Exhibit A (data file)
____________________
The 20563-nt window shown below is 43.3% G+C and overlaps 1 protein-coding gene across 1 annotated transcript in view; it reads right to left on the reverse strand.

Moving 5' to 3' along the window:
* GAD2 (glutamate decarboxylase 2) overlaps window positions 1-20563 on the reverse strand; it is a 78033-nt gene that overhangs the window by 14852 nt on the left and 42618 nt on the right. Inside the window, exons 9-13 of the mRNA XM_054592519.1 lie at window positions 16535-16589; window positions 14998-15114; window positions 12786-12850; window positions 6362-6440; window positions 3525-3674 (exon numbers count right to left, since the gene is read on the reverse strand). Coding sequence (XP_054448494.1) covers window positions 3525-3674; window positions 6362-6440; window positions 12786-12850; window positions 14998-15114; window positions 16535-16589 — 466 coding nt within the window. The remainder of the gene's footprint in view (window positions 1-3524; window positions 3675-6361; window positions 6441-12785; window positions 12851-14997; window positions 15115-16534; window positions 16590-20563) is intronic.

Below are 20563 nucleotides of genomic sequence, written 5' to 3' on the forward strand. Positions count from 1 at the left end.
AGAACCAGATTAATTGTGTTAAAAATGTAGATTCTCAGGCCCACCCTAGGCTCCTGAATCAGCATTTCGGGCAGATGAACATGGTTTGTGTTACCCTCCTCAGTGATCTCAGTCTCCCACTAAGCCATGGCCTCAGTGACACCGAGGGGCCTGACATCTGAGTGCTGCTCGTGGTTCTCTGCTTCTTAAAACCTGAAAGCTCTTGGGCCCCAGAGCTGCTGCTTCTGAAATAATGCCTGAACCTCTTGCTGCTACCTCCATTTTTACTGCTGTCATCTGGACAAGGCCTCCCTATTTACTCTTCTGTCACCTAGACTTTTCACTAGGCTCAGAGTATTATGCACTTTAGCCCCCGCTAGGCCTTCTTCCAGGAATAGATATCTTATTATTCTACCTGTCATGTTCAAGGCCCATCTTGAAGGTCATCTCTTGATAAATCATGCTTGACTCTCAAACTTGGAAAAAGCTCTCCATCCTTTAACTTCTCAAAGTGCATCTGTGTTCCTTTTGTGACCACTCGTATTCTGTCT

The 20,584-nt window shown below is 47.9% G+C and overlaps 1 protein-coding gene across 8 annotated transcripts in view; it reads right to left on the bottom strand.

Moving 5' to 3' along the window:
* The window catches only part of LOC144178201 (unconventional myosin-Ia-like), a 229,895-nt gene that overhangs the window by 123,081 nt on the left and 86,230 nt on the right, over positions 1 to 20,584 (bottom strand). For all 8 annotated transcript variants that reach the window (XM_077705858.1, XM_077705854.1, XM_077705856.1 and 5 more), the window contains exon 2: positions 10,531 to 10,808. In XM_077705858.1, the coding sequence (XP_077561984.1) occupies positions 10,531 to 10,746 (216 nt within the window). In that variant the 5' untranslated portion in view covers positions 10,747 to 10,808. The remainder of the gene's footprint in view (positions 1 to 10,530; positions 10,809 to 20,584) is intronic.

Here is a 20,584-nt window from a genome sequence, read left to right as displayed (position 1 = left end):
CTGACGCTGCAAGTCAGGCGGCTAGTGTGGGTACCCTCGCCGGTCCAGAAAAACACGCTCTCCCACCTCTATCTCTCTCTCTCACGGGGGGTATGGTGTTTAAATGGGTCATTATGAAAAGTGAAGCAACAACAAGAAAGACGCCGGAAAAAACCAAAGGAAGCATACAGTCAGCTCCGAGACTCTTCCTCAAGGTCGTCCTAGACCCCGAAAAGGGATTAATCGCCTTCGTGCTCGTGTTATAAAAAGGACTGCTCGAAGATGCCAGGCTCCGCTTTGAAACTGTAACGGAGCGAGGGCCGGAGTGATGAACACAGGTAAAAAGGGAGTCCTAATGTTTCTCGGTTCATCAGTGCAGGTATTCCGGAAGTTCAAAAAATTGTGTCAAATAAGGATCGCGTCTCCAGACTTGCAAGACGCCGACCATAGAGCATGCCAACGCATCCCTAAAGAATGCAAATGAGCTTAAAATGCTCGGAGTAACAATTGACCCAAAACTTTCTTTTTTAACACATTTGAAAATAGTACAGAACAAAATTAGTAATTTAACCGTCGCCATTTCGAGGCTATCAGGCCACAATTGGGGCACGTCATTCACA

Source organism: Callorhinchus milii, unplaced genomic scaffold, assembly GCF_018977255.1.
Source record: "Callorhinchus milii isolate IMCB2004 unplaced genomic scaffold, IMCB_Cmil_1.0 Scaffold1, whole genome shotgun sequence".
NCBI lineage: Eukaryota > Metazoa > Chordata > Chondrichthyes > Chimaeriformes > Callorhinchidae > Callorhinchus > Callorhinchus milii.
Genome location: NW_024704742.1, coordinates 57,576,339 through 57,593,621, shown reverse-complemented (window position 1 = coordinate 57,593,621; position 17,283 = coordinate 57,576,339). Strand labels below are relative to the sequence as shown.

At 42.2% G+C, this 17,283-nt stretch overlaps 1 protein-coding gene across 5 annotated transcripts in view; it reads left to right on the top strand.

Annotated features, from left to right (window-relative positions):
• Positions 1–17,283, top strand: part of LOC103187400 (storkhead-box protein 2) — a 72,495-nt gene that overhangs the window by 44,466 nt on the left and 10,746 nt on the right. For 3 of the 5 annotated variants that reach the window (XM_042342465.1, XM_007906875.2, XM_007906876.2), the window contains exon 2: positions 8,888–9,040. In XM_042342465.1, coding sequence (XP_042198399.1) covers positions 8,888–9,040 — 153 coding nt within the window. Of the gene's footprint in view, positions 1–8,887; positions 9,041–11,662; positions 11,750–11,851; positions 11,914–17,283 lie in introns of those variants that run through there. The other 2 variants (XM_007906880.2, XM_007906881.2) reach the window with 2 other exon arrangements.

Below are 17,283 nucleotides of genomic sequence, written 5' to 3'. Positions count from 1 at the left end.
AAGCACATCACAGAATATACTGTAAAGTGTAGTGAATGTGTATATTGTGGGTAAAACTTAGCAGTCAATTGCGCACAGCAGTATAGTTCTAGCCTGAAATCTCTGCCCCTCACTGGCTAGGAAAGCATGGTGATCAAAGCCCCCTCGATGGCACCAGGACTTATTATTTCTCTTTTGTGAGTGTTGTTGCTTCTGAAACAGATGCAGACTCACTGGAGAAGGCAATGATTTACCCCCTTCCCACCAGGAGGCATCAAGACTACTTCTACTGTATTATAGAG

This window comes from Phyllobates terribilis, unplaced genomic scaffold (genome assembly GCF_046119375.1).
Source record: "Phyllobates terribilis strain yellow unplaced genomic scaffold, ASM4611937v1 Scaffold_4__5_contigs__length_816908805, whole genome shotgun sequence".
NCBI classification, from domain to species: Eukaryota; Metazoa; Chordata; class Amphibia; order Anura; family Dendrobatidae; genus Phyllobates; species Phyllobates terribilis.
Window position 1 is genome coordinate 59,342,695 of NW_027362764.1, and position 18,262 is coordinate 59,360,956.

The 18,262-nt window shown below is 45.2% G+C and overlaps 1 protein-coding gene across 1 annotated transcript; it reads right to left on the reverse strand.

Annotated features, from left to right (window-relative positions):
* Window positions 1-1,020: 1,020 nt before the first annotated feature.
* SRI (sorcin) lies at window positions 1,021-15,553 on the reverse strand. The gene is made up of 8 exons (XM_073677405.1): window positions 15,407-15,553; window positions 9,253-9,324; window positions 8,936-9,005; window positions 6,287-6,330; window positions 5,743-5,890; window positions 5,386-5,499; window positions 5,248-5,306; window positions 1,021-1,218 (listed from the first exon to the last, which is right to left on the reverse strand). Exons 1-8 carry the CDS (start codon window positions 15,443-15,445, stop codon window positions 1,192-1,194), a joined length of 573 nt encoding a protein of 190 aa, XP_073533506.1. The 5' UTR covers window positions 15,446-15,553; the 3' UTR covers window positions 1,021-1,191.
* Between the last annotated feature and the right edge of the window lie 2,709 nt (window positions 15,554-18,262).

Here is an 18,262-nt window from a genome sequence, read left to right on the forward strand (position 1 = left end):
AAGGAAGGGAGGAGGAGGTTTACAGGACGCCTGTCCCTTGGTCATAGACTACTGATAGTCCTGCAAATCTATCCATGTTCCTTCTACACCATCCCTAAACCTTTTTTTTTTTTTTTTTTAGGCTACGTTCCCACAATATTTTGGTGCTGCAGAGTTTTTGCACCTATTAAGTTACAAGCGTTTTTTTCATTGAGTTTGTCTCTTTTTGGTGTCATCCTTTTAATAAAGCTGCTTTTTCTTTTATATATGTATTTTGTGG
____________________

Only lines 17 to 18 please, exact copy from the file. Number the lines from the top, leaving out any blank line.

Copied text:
• Positions 1–17,283, top strand: part of LOC103187400 (storkhead-box protein 2) — a 72,495-nt gene that overhangs the window by 44,466 nt on the left and 10,746 nt on the right. For 3 of the 5 annotated variants that reach the window (XM_042342465.1, XM_007906875.2, XM_007906876.2), the window contains exon 2: positions 8,888–9,040. In XM_042342465.1, coding sequence (XP_042198399.1) covers positions 8,888–9,040 — 153 coding nt within the window. Of the gene's footprint in view, positions 1–8,887; positions 9,041–11,662; positions 11,750–11,851; positions 11,914–17,283 lie in introns of those variants that run through there. The other 2 variants (XM_007906880.2, XM_007906881.2) reach the window with 2 other exon arrangements.

Below are 17,283 nucleotides of genomic sequence, written 5' to 3'. Positions count from 1 at the left end.